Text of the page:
“I wake up at 4 a.m. I’m on the road to the gym by 5 a.m. I go down and work out at the VA, lie down for a couple of hours, piddle around in the yard with my plants and then if my wife wants to go somewhere, we’ll drive around. I’ve got a good wife—we’ve been married 34 years,” he said. “My first wife died of breast cancer and we were married for 26 years—she’s the mother of all my kids. I have two boys and two girls. I lost my young son in an accident eight years ago.”

In 2013, Ramirez was invited to the White House to honor his mentor and the man who baptized him, the late Father Emil Kapaun. Kapaun was a Roman Catholic priest and a U.S. Army captain who served as a chaplain in World War II and the Korean War. He died in 1951 as a prisoner of war in North Korea, in the same camp where Ramirez was held.

“I was at the White House with Obama when he awarded the Congressional Medal of Honor to Father Kapaun,” Ramirez said. “There were only five POWs invited and I was one of them.”

But as the years have passed, fewer and fewer of Ramirez’ fellow soldiers are left.

“We are like the veterans from the Second World War—we are too old,” he said. “We used to have reunions every year, but they had to quit because too many of the guys were sick. You have to figure, I was 18 years old when I went to war and I am 88. A lot of them are gone.”

This past summer, during a regular check-up at the Michael E. DeBakey VA Medical Center – Houston, Ramirez was told his cancer had returned.

“They discovered the cancer about a month ago—they call it colon, but they said I have a spot on my liver and a spot on my lung,” he said. “I started urinating blood and they found those spots.”

Ramirez has been going to the VA for chemotherapy treatments.

“Life is great; I’m just happy that I’m here and alive today,” he said. “Every morning when I get up, I open my eyes and I say, ‘Thank you, Lord.’”

—Britni R. McAshan

………………..

Joseph “Pappy” Colwell, 98

At 98, Joseph Colwell—know to everyone as Pappy—claims to be the oldest living World War II Marine in the Houston area.

“Probably in all of Texas,” Colwell ventured.

Colwell has three children and four grandchildren. His beloved wife, Frances, died in 2008.

When people find out he is almost 100, the first question they ask is: What do you eat?

“I tell them, and I’m serious, I eat everything that’s bad for you and nothing that’s good for you,” Colwell said.

He favors meat and potatoes, reaching for Cheez-It crackers and potato chips when he’s watching a baseball or football game on TV. Coffee ice cream is also part of his personal food pyramid.

“I used to put three or four scoops in a bowl every single night,” Colwell said. “I quit doing that maybe a year ago. I eat it right out of the bucket now. I’m not going to dirty a dish.”

Colwell is living with his second pacemaker, implanted about three years ago. The first one lasted seven years and was implanted after he ended up in the emergency room with a heart racing so fast it woke him from a sound sleep. He is so used to the pacemaker, he just forgets it’s there.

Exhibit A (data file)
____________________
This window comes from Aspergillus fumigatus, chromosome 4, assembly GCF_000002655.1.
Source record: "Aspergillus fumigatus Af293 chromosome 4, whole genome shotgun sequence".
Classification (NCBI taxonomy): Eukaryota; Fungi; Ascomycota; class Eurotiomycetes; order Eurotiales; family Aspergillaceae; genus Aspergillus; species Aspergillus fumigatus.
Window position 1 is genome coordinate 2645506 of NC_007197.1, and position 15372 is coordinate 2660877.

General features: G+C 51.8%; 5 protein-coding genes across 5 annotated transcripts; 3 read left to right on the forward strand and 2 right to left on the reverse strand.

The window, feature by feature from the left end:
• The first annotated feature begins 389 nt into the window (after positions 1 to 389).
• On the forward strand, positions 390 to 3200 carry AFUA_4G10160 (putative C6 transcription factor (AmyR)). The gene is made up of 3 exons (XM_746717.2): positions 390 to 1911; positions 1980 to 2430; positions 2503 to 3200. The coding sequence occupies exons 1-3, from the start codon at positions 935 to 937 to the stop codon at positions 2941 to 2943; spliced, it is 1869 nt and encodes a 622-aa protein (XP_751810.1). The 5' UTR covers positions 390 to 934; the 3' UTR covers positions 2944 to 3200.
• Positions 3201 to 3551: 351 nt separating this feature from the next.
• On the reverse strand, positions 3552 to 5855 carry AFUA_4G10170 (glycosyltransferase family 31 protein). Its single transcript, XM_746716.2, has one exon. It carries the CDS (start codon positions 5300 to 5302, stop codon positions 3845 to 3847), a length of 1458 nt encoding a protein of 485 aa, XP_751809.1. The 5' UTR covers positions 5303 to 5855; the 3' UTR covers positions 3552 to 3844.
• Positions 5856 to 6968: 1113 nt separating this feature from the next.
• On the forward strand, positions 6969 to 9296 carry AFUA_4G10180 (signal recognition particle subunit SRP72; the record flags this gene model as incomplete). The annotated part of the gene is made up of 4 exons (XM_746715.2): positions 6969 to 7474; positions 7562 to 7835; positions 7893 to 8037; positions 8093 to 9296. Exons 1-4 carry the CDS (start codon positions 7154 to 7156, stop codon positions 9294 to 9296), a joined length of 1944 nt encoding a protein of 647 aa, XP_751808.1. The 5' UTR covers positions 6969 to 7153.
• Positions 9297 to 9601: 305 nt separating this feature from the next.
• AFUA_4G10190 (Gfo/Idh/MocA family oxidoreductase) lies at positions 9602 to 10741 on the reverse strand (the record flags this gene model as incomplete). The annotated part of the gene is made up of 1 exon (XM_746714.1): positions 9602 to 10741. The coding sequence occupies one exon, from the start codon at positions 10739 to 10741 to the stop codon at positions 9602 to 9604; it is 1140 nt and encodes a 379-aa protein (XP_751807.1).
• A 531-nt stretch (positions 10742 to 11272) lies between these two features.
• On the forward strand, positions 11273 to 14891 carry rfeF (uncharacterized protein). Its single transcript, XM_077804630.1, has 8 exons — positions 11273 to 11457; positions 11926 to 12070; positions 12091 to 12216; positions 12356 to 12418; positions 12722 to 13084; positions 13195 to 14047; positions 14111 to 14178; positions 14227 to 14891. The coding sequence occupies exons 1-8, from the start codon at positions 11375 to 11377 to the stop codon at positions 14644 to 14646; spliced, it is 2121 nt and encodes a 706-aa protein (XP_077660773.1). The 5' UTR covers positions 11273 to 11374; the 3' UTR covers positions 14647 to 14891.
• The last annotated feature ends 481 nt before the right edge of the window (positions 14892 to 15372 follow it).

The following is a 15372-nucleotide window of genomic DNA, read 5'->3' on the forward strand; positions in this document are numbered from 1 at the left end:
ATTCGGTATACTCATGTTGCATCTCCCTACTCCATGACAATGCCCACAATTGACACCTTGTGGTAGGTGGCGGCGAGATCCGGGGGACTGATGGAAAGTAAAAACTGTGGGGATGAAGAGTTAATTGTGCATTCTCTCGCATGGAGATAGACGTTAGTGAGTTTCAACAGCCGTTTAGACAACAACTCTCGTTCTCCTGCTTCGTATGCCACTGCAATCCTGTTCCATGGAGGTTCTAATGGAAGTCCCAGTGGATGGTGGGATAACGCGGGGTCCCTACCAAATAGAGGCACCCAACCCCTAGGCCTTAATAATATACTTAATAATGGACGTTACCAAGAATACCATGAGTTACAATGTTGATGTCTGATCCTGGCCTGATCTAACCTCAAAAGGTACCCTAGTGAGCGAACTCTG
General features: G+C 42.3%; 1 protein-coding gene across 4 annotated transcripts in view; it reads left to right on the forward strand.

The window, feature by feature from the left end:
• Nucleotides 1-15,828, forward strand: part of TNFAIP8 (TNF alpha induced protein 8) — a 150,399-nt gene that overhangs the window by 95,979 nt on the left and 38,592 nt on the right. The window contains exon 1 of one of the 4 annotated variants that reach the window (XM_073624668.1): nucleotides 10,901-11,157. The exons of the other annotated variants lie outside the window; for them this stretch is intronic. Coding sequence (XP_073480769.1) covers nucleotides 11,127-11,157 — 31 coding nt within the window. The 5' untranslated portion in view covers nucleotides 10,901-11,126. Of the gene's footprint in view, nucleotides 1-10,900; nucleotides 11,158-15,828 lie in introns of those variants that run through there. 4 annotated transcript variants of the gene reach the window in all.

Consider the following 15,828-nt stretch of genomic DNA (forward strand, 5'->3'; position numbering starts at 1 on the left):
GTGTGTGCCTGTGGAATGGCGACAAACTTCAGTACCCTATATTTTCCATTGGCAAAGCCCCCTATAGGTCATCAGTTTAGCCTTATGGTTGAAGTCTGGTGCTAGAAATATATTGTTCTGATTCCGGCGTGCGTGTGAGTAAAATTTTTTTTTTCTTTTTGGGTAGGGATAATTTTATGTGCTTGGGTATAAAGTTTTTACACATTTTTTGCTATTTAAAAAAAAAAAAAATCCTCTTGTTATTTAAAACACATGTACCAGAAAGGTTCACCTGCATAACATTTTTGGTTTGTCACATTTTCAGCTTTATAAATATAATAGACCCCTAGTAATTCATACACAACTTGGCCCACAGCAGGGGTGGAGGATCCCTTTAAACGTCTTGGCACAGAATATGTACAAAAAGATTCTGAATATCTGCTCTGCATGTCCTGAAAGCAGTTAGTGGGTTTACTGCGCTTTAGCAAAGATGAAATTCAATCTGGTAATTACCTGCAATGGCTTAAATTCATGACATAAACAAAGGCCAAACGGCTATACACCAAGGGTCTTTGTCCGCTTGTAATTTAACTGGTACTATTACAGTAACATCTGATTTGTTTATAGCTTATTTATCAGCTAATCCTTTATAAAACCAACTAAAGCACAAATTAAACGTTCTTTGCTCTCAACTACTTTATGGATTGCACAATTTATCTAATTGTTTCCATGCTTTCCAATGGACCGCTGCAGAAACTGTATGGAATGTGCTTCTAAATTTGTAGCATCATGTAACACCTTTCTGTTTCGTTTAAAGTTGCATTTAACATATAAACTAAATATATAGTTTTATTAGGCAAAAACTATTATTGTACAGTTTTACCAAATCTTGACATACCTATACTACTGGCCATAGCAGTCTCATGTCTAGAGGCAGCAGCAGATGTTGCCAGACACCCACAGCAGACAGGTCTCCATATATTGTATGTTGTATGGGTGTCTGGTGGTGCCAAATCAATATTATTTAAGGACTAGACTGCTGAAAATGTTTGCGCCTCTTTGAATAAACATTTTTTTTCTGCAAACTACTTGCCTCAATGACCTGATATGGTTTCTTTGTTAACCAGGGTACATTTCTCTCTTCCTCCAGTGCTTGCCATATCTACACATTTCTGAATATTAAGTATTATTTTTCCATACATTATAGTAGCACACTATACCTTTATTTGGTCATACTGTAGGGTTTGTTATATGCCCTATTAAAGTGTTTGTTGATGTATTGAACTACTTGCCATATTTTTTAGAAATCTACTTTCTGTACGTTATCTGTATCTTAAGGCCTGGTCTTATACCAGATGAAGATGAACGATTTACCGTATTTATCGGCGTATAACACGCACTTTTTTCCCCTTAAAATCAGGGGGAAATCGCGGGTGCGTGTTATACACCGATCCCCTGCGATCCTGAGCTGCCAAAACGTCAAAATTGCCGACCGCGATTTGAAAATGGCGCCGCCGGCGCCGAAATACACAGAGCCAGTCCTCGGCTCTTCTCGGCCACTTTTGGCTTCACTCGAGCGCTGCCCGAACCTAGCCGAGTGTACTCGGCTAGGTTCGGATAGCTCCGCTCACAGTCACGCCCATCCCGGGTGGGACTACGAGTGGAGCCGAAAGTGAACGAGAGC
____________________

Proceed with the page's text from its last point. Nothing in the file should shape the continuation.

Seven years ago, Colwell sustained a brain injury. He tumbled off a bar stool at his son’s beach house in Corpus Christi and hit his head. At first he seemed fine, but about a week later he started leaning to one side and having difficulty walking. His family rushed him to the emergency room.

Colwell ended up undergoing brain surgery at Memorial Hermann-Texas Medical Center. His doctor said his brain had actually shifted to the side in his skull. Surgeons went in and drained blood and fluid.

“I’ve got an indentation where they drilled into my skull,” Colwell said. “The doctor said it was a good thing I was as old as I was. He said in older people the brain has a little room to move—it’s got more space. He said if I had been a younger guy, in my 50s or so, I’d have been dead.”

Originally from Hudson, New York, Colwell moved his family to Houston in 1957. He got a job delivering mail for the post office, then went on to became a foreman. When he retired, he was superintendent of route inspectors.

Colwell lives on his own and sees his children and grandchildren often.

But he’s honest about the frustrations of day-to-day life as a near-centenarian. “One of my former favorite pastimes was golf,” he said. “Can’t play golf now. The knees the way they are, I couldn’t do it. So I have no hobbies to speak of. And it’s very frustrating. … I’ll get up and I’ll think, so this is life. I’m going to get my breakfast, worry about what I’m going to fix for lunch. There are no ball games on tonight … and what am I going to do tomorrow?”

So he stays busy. He works out four days a week, driving himself to the gym in his 2014 Mustang GT. He does the same workout each day: treadmill for 30 minutes and then dumbbells, arm weights and the stomach machine for another 30.

“Working out has gotten to be like an addiction,” Colwell said. “I have to go. And I know there are quite a few people over at the gym that go because they find out how old I am and they’ll think, ‘Well, if he can do it, I can do it.’ I’ll wake up and I’ll think, ‘I don’t want to go to the gym today.’ Then I’ll think, ‘Well, so-and-so’s there because I come there. Gotta go. Gotta go.’”

—Maggie Galehouse

………………..

Mary Coffey, 110

Born March 20, 1909 in Burgin, Kentucky, Mary Coffey has seen two world wars, victory for the women’s suffrage movement, the assassination of President John F. Kennedy, a man on the moon and the swift rise of the internet.

Her father, a shrewd businessman who ran racehorses, foresaw the Great Depression; he sold his land and all but two of their horses and moved his family to Rosenberg, Texas, where he purchased a feed store and rode out the poverty-stricken era through bartering.

By the time Coffey was 13, her father had purchased a Model T Ford, which she would drive down cow trails from Rosenberg to Houston.

In 1928, she married Otis Coffey, who coached Olympic track and field and boxing teams in Pakistan and helped start 15 commercial colleges abroad. She joined him on his travels and, according to her son, David, has been around the world 18 times and has met presidents, kings and the Queen of England. Her favorite U.S. president is Barack Obama, David added, from whom she has received no fewer than three letters.

“It’s amazing the places that I have been and seen, because I have made friends with all of these people, and they would take me to the most personal places you ever saw—places that you’d never get to on your own,” Coffey said after a bible study in April at Colonial Oaks Senior Living in Sugar Land, where she currently resides.

Although Coffey has enjoyed excellent health throughout the majority of her 110 years, she has been treated at hospitals in the Texas Medical Center for routine tests and minor ailments.

Coffey’s mind remains sharp. She credits her longevity to three things: prayer, bible study, and POND’S cold cream. Not long ago, the skincare company sent her a year’s supply after hearing her speak so highly of them.

“I wish they’d send me another year’s supply,” Coffey said in April.

“That’s what you call faith,” her son, David, replied.

Alexandra Becker